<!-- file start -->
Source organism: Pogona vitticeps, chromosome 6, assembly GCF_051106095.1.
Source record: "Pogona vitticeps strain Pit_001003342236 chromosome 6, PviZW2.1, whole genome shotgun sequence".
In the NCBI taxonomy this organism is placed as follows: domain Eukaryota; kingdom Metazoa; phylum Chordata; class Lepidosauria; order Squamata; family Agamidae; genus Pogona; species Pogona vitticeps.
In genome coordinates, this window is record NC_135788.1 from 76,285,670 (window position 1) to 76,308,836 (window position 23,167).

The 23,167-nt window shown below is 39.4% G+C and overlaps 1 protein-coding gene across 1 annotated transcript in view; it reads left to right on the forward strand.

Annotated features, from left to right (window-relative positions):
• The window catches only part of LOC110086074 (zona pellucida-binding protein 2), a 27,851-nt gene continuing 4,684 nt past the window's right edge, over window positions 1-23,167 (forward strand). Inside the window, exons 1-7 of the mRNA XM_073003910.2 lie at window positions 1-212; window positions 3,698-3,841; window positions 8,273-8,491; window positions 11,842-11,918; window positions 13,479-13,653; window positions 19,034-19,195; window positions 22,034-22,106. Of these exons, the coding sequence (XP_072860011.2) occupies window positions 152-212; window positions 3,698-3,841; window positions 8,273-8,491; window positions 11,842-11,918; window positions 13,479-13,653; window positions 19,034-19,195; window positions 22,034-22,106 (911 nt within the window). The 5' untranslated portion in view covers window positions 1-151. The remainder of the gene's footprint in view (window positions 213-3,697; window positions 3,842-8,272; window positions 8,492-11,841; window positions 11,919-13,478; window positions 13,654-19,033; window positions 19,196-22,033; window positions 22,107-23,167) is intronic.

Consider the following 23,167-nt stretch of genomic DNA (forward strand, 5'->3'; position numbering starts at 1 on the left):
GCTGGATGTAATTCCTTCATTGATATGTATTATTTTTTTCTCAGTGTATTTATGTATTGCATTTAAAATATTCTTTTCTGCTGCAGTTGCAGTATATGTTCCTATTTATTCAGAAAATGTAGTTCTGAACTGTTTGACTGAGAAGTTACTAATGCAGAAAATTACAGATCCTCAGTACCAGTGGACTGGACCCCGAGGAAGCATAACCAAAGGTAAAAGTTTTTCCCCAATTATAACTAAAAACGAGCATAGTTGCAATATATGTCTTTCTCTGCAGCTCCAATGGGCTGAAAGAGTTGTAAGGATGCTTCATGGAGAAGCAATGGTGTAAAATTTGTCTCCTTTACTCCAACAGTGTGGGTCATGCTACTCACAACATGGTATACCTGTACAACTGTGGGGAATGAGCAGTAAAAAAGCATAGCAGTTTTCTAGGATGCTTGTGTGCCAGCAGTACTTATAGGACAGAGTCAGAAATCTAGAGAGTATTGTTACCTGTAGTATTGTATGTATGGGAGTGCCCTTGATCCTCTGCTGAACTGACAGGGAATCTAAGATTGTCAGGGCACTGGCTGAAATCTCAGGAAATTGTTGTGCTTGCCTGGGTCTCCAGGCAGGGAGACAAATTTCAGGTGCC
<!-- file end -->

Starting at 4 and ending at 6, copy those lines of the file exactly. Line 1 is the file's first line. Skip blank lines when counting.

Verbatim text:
In genome coordinates, this window is record NC_135788.1 from 76,285,670 (window position 1) to 76,308,836 (window position 23,167).

The 23,167-nt window shown below is 39.4% G+C and overlaps 1 protein-coding gene across 1 annotated transcript in view; it reads left to right on the forward strand.

Annotated features, from left to right (window-relative positions):